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A Bridge To Better Health Care Releases Its Key Principles

The opinions expressed by columnists are their own and do not necessarily represent the views of

Since it was signed into law in 2010, the Affordable Care Act has been a complicated mess and has been anything but affordable. Premiums and deductibles have increased, people couldn’t actually keep their plans or doctors, it has been a source of great waste, and this year the law caused a host of problems for Americans when it came time to file tax returns. Democrats have admitted that there are major issues with the law. It has been so bad that the Administration has been forced to make 49 changes to the law, 30 by unilateral administrative action, 17 by Congress, and two by the Supreme Court.


Doesn’t America deserve better?

We believe that America does indeed deserve better. Our new initiative, A Bridge to Better Health Care, is determined to replace the Affordable Care Act with common sense reforms that keep the promise of affordability and choice while empowering patients and doctors. In order to achieve this goal, we must focus on laying the foundations until we have consensus on a better plan and the political environment to implement it. We can’t just settle for short-term fixes. Many of the biggest harms are yet to come, with fines doubling next year for individuals who don’t buy mandated insurance and all but the smallest businesses facing penalties and fines from the employer mandate. And that doesn’t count the significant increases to premiums and deductibles if one does comply. Unfortunately, many of the short-term, targeted fixes interest groups are lobbying for, such as repeal of the medical device tax, will only make fully repealing and replacing the law more difficult in the long run. Rather than whittling away at the law, we should educate Americans about the many harms yet to come and the principles that should guide us in developing a patient-centered reform alternative.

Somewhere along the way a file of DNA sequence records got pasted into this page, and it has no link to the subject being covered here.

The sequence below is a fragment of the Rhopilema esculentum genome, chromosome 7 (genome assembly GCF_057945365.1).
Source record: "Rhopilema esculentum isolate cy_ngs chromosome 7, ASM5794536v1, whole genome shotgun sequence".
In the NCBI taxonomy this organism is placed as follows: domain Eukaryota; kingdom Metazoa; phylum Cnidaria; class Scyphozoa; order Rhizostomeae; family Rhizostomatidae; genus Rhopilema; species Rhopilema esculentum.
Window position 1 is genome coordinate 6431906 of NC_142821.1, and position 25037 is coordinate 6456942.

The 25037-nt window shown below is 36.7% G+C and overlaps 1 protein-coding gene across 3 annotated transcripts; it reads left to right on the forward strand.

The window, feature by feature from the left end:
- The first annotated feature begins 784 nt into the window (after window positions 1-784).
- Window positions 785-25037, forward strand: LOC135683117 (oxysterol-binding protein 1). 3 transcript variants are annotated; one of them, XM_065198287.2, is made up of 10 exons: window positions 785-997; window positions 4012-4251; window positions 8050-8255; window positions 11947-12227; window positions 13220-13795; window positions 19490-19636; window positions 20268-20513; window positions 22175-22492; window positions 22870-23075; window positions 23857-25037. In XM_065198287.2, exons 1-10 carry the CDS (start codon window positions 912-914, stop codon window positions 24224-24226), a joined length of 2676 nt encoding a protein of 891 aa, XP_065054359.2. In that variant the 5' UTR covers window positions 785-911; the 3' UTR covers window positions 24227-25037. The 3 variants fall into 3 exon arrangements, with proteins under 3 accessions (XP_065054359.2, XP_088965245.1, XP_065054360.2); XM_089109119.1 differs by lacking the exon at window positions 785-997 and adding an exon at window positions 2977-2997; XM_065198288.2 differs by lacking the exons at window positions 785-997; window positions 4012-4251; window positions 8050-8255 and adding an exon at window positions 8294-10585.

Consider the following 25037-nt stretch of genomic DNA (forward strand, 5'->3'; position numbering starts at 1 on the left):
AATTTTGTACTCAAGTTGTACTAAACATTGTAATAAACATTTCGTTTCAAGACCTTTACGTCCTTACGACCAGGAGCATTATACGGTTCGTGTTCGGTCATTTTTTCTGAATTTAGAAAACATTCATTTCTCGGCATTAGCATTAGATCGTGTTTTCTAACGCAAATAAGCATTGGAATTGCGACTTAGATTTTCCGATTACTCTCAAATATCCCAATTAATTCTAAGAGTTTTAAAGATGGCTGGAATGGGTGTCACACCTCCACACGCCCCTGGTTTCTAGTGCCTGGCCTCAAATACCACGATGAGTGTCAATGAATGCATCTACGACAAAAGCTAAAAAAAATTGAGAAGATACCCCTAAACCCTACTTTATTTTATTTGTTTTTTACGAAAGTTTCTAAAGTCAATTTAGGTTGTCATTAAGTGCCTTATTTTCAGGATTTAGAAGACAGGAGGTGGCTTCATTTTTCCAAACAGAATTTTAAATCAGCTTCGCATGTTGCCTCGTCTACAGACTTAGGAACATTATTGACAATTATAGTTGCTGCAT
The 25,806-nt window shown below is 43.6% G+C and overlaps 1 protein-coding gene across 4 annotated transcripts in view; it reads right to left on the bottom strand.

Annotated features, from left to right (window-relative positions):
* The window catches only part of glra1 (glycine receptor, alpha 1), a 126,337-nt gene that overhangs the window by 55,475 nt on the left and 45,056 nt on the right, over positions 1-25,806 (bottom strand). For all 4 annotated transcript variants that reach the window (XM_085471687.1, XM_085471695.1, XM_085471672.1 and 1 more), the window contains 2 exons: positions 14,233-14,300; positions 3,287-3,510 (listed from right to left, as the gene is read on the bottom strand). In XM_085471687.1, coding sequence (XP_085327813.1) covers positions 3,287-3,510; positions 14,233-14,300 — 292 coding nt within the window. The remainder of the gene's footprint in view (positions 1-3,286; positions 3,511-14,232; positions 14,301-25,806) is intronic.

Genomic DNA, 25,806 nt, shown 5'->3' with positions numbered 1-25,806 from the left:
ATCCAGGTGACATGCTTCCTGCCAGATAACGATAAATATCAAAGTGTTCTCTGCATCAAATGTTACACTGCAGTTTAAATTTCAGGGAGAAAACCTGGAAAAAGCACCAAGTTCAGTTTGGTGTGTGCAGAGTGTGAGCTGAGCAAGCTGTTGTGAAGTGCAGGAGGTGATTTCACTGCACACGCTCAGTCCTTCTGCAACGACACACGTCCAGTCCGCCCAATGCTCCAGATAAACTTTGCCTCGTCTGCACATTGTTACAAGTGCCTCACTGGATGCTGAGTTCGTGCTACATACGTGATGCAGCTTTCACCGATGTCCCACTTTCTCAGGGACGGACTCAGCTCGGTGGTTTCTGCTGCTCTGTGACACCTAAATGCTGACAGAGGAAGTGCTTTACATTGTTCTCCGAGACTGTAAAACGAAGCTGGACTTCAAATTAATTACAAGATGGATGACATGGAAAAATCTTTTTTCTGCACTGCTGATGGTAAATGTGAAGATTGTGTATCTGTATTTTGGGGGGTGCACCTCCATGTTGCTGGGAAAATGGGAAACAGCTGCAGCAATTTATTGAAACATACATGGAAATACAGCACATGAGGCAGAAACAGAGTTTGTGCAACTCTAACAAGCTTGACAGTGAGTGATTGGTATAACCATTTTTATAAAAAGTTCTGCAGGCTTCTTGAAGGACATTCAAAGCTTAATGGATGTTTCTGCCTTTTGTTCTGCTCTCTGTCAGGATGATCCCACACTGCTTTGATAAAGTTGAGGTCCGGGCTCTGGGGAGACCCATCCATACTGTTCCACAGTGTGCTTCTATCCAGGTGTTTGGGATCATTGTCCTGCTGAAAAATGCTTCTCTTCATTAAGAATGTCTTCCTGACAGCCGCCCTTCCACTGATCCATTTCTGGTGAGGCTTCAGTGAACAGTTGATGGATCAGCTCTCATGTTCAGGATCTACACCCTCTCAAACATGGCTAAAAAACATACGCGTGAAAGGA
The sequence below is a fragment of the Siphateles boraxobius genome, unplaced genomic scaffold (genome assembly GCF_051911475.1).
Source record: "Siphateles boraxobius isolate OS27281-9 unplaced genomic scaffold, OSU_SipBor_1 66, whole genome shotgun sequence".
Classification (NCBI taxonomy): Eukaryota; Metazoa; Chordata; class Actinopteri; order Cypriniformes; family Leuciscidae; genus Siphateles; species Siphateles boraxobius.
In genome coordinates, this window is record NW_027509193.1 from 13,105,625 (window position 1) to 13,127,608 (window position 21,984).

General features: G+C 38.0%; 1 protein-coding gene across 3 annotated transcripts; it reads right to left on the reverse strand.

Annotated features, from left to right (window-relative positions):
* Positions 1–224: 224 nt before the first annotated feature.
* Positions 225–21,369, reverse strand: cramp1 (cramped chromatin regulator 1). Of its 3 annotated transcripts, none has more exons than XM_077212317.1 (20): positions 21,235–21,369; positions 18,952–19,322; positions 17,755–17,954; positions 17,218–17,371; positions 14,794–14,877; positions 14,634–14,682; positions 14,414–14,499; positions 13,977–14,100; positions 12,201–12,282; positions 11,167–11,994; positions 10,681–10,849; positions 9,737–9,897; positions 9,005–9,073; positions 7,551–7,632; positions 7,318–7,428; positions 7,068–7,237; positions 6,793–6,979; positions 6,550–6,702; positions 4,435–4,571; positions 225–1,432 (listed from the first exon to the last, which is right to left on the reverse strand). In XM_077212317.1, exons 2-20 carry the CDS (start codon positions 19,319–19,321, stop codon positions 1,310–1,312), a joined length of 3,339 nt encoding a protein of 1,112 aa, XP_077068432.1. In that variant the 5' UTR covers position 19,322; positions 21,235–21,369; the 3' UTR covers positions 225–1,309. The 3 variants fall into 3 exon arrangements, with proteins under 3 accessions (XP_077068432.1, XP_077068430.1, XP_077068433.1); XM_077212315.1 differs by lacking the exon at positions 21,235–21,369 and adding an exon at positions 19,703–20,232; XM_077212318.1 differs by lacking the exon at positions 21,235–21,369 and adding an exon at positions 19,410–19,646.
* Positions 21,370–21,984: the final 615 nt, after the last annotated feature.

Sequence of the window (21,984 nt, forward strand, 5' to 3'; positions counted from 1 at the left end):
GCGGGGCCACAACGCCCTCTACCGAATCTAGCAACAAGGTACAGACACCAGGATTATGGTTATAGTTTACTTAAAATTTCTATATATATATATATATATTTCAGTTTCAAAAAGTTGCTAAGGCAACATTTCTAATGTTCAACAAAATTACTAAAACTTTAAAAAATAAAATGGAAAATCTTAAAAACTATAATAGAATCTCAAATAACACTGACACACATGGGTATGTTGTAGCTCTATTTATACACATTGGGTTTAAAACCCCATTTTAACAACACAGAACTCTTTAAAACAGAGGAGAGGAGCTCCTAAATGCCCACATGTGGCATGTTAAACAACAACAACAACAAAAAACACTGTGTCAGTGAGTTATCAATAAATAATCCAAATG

A Bridge to Better Health Care, a project of Independent Women’s Voice, has laid out five guiding principles we believe any repeal and replace effort must adhere to. Our principles include: protecting people, ensuring consumer choice and affordability, respecting the economy, working at the state level, and respecting the Constitution.


First, it is essential to protect people who have been adversely affected by the Affordable Care Act, through no fault of their own. Fixing our complicated health sector is a long-term proposition, but a decision in the Supreme Court’s King v. Burwell case looms large in the short-term. Many families and individuals who were forced off of their plans and onto expensive policies that they could only afford with the help of subsidies could end up losing their insurance. We must provide a “bridge” or “off-ramp” plan over the short-term that protects these people and ensures no further harm as a result of decisions by the Obama Administration in implementing the Affordable Care Act. Until the law is repealed, our goal is to protect the estimated six million people who would lose their subsidies and likely their health insurance if the court decides in favor of the petitioners. We should hold them harmless as we transition to a better structure and to pave the way for more long-term policy changes.